– Easy and clear transparency of all government agencies, including the council, for citizen oversight.

Of course, there are all kinds of additional issues that will arise in the process. The key is that the process is open, transparent, and the result of a conversation with constituents, rather than trying to force a solution down the throats of voters, which is one of the greatest fears of most county residents. Having a direct say, and knowing what the eventual governing body will look like may go a long way to addressing those concerns and quelling those fears.

This whole discussion needs to be focused on building something new. Even though past discussions of creating a Metro government have largely been focused on making something new, simply using the word, “consolidation” illicits feelings of losing our already tenuous grasp on local control. No one is going to support that.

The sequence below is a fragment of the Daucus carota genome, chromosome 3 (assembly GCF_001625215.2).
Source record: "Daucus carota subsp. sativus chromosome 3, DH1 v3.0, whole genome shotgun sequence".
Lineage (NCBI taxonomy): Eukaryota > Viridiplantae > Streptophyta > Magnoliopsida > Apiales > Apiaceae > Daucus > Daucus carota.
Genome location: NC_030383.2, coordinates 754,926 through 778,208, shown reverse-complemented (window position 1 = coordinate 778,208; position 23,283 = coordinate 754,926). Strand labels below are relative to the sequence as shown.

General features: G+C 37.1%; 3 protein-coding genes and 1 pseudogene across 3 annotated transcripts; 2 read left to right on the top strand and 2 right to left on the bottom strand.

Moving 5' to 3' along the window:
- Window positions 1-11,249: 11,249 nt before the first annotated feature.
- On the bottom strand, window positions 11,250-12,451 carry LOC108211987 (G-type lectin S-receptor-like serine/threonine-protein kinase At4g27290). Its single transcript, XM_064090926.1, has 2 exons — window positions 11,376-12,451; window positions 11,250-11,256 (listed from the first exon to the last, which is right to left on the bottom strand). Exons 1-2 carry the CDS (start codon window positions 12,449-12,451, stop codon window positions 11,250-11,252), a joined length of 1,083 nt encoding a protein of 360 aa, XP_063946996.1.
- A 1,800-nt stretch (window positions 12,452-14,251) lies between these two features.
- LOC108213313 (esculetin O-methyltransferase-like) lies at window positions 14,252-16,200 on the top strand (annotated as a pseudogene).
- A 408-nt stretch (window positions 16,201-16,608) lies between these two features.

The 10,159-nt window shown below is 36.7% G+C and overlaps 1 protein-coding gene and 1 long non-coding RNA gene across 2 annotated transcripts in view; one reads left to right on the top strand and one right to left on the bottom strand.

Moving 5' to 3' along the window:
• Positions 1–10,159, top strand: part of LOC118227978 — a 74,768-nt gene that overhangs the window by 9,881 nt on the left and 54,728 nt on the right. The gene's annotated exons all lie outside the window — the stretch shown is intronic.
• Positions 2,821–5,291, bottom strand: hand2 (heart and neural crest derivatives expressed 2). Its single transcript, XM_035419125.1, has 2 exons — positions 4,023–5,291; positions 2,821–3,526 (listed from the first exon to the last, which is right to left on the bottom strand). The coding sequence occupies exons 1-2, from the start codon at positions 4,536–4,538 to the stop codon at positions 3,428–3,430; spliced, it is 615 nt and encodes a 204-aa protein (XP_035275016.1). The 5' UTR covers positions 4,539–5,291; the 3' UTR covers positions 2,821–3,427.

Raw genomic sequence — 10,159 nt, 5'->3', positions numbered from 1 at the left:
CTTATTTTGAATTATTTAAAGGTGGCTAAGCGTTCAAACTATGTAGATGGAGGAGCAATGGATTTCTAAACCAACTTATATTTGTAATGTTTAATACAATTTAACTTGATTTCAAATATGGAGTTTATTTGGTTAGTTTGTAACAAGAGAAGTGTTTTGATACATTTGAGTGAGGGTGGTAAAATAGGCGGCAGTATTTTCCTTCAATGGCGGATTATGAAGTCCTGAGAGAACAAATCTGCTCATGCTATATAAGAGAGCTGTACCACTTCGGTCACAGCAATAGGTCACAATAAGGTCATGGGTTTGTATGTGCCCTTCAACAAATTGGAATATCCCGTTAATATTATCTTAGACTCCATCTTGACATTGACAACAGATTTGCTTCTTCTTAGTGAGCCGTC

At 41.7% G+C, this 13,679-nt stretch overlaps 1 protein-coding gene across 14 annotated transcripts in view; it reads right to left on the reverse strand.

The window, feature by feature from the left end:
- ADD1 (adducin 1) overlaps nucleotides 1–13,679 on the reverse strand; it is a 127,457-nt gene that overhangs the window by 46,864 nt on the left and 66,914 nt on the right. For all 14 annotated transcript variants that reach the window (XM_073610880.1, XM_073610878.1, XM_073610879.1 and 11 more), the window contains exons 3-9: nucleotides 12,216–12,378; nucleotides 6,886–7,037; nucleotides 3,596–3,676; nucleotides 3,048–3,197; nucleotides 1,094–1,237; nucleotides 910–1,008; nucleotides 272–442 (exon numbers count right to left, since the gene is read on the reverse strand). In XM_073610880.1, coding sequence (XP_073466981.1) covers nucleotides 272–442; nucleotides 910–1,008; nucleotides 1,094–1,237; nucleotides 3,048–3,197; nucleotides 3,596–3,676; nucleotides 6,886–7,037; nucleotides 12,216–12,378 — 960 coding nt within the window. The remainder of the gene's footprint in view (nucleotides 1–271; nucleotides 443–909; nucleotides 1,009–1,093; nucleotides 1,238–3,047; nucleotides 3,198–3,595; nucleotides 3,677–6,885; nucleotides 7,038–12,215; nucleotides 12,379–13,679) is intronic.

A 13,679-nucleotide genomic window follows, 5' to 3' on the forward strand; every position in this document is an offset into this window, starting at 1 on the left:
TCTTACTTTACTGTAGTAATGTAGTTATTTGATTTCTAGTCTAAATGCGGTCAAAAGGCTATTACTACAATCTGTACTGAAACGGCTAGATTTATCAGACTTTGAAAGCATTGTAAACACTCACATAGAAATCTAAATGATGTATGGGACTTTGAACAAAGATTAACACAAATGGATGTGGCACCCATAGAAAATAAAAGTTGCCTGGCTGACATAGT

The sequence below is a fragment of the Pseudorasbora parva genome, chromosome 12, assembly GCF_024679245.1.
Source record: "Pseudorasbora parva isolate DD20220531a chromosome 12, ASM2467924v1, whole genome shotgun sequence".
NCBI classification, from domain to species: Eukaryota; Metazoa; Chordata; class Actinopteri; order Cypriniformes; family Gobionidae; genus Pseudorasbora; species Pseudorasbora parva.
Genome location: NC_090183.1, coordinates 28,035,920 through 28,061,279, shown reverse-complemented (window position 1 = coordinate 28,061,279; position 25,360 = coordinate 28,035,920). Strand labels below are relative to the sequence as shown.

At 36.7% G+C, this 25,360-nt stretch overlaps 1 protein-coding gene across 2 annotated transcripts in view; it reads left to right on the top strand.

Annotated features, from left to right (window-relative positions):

At the end of the day, there needs to be a good faith effort to address the concerns of County and City residents, and a well organized campaign to educate the public on the eventual proposal, both as it is being crafted, and once it emerges from the Charter Commission. Memphis Tomorrow, an organization whose mission is …to bring top business leaders together with government and civic leaders to foster economic prosperity for all who live in our community. has started a site dedicated to the discussion of building a Metro government in Shelby Co. called Reinvent Government. While this is a step in the right direction to foster engagement in the community, any effective effort will have to be supported by people who have a history of being arbiters of good faith, both in their neighborhoods, and the county at large. A “grass tops” push by politicians and business leaders alone will not do.